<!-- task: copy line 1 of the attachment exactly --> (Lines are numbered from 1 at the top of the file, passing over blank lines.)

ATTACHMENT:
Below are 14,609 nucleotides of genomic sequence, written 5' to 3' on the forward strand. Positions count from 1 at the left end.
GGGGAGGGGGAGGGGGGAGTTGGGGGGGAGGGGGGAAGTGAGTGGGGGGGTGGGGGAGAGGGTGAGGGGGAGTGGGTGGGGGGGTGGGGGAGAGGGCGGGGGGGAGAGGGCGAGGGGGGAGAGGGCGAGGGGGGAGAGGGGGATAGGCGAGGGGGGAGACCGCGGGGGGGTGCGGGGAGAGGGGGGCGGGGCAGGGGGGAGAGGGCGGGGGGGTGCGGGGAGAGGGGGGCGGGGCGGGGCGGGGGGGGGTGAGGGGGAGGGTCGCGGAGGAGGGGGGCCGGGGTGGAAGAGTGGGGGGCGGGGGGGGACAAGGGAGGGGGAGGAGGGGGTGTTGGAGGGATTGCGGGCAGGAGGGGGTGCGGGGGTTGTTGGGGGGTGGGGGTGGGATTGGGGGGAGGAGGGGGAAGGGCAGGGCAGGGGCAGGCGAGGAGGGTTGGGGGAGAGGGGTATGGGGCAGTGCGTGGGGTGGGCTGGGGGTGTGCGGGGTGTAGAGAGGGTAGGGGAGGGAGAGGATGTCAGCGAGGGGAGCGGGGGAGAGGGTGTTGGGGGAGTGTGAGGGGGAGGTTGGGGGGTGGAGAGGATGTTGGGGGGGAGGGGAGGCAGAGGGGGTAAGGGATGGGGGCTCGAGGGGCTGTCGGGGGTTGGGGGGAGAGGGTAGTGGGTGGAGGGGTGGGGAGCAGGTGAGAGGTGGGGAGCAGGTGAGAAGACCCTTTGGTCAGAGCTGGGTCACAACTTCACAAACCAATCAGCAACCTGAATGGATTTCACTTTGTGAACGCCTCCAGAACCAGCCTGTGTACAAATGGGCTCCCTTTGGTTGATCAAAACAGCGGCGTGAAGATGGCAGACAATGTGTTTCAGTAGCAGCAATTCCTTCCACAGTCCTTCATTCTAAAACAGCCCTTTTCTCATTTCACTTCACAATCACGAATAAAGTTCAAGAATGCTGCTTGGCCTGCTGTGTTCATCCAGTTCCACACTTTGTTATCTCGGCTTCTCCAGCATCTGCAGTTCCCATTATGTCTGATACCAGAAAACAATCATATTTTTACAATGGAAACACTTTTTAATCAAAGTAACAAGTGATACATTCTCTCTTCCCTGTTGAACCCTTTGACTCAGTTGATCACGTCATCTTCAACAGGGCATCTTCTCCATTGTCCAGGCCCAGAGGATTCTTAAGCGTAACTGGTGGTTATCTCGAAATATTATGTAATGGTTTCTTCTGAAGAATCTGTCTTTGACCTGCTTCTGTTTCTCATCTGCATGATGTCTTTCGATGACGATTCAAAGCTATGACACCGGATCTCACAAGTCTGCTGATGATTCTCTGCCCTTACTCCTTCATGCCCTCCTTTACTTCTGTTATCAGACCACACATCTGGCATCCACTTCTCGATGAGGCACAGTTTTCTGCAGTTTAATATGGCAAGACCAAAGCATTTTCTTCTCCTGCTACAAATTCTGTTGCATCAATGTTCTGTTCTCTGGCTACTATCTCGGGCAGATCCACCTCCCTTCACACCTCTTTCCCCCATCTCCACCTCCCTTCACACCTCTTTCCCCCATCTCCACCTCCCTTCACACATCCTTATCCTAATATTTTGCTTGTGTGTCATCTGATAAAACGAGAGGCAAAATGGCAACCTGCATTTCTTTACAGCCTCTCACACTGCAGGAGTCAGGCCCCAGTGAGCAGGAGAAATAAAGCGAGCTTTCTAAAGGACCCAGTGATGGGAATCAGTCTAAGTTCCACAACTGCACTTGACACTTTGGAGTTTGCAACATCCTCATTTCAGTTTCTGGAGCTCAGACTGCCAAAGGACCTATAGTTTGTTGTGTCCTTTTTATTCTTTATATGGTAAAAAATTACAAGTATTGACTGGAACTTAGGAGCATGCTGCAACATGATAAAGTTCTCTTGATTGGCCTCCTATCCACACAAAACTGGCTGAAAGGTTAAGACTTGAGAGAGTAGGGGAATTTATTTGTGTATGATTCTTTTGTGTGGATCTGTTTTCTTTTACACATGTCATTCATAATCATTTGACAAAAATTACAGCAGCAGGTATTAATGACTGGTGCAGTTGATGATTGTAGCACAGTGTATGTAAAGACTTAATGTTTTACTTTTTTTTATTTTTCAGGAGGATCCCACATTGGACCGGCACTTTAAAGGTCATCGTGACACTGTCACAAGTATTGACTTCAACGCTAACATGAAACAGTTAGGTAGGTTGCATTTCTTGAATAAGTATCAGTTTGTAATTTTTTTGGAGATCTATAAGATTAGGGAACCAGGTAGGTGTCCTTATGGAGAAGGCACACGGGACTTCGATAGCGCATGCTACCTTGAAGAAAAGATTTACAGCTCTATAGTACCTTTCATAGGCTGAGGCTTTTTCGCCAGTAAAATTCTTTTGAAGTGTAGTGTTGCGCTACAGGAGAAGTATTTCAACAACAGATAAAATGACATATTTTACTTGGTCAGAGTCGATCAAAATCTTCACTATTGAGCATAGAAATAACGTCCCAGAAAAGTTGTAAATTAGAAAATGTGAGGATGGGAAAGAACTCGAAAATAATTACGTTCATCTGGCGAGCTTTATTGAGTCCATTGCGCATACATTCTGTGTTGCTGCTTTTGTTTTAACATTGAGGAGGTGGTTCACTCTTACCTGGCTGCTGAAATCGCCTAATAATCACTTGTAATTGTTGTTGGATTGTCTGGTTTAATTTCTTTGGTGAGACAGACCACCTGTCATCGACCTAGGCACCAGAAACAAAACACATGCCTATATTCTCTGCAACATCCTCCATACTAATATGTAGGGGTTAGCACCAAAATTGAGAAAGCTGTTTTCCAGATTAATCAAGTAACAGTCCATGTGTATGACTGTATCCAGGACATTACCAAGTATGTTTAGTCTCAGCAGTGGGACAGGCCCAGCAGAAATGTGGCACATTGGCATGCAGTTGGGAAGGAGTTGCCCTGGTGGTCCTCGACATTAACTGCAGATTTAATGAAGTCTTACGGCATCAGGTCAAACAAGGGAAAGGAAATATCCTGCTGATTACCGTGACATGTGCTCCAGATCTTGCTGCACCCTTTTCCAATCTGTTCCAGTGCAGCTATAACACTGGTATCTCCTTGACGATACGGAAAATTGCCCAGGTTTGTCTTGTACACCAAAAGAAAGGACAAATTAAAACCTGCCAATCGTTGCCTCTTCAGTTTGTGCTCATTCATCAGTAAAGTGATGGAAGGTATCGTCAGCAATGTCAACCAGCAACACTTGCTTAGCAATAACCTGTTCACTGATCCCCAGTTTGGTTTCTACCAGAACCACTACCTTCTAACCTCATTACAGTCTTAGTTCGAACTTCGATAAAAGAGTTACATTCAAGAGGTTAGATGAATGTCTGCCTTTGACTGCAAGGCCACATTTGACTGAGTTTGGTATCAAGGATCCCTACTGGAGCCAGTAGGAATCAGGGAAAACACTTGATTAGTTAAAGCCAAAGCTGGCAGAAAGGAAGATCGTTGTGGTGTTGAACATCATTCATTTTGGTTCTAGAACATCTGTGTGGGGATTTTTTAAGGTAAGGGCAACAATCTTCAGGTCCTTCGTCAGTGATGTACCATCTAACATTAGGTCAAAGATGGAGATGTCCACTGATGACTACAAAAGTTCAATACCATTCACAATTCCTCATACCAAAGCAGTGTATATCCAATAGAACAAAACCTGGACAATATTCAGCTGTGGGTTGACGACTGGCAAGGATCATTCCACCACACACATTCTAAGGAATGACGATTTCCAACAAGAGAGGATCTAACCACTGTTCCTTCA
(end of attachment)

Below are 14,609 nucleotides of genomic sequence, written 5' to 3' on the forward strand. Positions count from 1 at the left end.